Examples of suitable deactivators include inorganic acids, such as hydrogen chloride, phosphorous acid or phosphoric acid, carbonyl halides, such as acetal chloride or benzoyl chloride, sulfonic acids or sulfonic esters, such as methanesulfonic acid, p-toluenesulfonic acid, or methyl or ethyl p-toluenesulfonate, m-chloroperbenzoic acid, and, preferably, dialkyl phosphates such as dibutyl phosphate and di-2-ethylhexyl phosphate, for example.

Relative to the amount of active trimerization catalyst in the reaction mixture, the deactivators can be used in equivalent or excess amounts, preference being given—for reasons not least of economics—to the smallest active amount, which can easily be determined experimentally. For example, the deactivator is used in a ratio to the active trimerization catalyst of 1-2.5:1 mol/mol, preferably 1-2:1, more preferably 1-1.5:1, and very preferably 1-1.2:1 mol/mol. If the amount of active catalyst in the reaction mixture is unknown then it is possible, based on the initial amount of catalyst employed, to use 0.3-1.2 mol of deactivator per mole of catalyst employed, preferably 0.4 to 1.0 mol/mol, more preferably 0.5 to 0.8 mol/mol.

The addition is dependent on the nature of the deactivator. Hydrogen chloride, for instance, is passed preferably in gaseous form over or, preferably, through the reaction mixture; liquid deactivators are added usually as they are or as a solution in a solvent which is inert under the reaction conditions; and solid deactivators are added as they are or as a solution or suspension in a solvent that is inert under the reaction conditions.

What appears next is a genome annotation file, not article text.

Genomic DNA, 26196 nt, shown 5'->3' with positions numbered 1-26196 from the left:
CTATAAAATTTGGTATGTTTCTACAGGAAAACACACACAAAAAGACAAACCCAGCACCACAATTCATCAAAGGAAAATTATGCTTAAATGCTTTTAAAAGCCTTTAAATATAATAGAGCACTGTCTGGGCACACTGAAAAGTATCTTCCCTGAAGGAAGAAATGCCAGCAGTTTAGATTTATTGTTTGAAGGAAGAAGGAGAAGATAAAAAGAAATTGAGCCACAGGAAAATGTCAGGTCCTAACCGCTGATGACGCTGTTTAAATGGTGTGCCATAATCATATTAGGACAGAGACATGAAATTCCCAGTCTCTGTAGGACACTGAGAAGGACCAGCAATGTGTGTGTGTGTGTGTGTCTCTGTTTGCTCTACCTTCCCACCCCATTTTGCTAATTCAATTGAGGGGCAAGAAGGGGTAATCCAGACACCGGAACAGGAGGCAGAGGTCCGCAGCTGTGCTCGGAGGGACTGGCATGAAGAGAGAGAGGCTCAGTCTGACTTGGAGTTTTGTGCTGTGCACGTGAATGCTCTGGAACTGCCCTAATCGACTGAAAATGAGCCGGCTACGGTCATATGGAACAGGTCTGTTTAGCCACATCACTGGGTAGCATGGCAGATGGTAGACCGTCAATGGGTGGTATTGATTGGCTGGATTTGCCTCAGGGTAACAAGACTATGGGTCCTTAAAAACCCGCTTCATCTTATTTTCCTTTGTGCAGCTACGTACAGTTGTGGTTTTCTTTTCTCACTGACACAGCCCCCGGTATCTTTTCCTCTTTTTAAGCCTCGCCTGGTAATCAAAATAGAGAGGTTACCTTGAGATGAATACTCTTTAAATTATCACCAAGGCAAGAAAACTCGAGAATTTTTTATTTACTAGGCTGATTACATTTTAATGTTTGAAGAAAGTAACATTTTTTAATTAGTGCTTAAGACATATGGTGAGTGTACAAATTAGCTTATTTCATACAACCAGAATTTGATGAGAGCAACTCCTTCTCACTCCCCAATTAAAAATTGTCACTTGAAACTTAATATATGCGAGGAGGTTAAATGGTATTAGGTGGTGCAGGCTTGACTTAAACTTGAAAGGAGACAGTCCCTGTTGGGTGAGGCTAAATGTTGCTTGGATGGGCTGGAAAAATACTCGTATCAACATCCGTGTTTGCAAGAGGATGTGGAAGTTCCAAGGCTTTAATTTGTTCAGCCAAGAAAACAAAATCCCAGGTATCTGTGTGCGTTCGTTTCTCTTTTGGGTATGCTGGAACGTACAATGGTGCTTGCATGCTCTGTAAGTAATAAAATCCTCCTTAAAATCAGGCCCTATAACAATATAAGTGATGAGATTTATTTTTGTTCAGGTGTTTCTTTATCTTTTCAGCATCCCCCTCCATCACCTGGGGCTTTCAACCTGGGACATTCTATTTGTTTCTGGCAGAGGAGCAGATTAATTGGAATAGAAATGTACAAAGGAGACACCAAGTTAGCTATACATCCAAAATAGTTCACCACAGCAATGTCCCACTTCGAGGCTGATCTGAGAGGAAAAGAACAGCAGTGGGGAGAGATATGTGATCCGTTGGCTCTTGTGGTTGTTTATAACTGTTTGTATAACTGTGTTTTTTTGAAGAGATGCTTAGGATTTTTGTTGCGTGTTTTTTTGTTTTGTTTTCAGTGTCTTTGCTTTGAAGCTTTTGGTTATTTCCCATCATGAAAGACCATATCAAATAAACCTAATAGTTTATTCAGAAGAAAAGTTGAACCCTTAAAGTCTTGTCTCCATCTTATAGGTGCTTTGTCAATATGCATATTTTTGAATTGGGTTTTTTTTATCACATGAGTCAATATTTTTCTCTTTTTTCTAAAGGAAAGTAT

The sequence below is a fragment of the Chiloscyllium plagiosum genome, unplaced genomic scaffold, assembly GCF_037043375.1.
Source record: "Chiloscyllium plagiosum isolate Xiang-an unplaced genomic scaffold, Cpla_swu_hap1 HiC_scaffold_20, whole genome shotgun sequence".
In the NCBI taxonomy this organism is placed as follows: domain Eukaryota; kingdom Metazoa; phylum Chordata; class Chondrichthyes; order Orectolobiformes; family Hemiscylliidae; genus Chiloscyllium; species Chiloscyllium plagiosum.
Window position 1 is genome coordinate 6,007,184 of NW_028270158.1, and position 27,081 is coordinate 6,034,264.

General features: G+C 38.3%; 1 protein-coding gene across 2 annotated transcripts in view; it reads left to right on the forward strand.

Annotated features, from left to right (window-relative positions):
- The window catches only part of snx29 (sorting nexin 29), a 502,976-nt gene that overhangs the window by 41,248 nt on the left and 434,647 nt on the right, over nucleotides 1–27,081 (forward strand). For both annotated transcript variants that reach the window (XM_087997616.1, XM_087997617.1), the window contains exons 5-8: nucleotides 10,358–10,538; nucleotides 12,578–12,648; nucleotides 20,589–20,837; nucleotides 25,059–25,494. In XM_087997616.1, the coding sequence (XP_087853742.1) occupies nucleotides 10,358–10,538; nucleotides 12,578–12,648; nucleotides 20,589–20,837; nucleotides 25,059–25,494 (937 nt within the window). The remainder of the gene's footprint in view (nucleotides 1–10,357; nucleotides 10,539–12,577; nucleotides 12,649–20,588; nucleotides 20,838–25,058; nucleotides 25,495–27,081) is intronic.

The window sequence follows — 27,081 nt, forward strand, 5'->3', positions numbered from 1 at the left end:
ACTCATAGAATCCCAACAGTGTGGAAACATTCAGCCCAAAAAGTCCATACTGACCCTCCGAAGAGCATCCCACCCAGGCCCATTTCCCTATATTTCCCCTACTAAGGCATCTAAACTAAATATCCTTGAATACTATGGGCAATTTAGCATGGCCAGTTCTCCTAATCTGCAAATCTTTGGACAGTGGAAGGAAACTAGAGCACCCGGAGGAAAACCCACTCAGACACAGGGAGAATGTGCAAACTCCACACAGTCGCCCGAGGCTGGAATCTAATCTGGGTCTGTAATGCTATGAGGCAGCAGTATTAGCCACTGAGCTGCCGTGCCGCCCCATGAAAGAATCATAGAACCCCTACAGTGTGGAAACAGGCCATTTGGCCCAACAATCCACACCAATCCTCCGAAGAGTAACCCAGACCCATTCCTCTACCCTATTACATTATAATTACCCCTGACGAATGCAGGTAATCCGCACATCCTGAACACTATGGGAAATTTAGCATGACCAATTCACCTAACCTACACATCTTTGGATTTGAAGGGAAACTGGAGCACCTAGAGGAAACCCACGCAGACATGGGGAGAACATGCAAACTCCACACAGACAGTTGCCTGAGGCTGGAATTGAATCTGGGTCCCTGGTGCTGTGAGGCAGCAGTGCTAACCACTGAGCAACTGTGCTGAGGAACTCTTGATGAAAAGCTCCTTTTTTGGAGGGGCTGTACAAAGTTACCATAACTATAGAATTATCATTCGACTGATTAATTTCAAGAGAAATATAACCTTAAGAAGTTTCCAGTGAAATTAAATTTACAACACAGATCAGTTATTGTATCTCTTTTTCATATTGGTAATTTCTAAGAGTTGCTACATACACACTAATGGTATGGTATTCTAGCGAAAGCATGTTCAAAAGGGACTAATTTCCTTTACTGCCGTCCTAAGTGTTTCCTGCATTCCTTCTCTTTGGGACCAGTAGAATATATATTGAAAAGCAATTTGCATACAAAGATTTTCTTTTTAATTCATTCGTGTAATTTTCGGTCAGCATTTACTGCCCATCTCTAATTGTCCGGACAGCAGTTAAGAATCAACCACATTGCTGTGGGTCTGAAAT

The deactivator can be added at the reaction temperature or alternatively at a lower temperature.

Deactivation can take place thermally preferably when using a trimerization catalyst containing a 2-hydroxyalkylammonium group. The thermal deactivation of thermolabile catalysts of this kind takes place at temperatures above 80° C., preferably above 100° C., more preferably above 120° C., and very preferably above 130° C., and this can be exploited for the purpose of their deactivation.

Deactivation in this way can take place for example in a section of the reactor that has the appropriate temperature; through a heat exchanger inserted between reactor and distillation and operated at the relevant temperature; or in the distillation, if the latter is operated at a corresponding wall temperature.

It is of course also possible to stop the reaction by cooling: for example, by cooling to a temperature below 60° C., preferably to below 55° C., more preferably to below 50° C., very preferably to below 45° C., and in particular to below 40° C.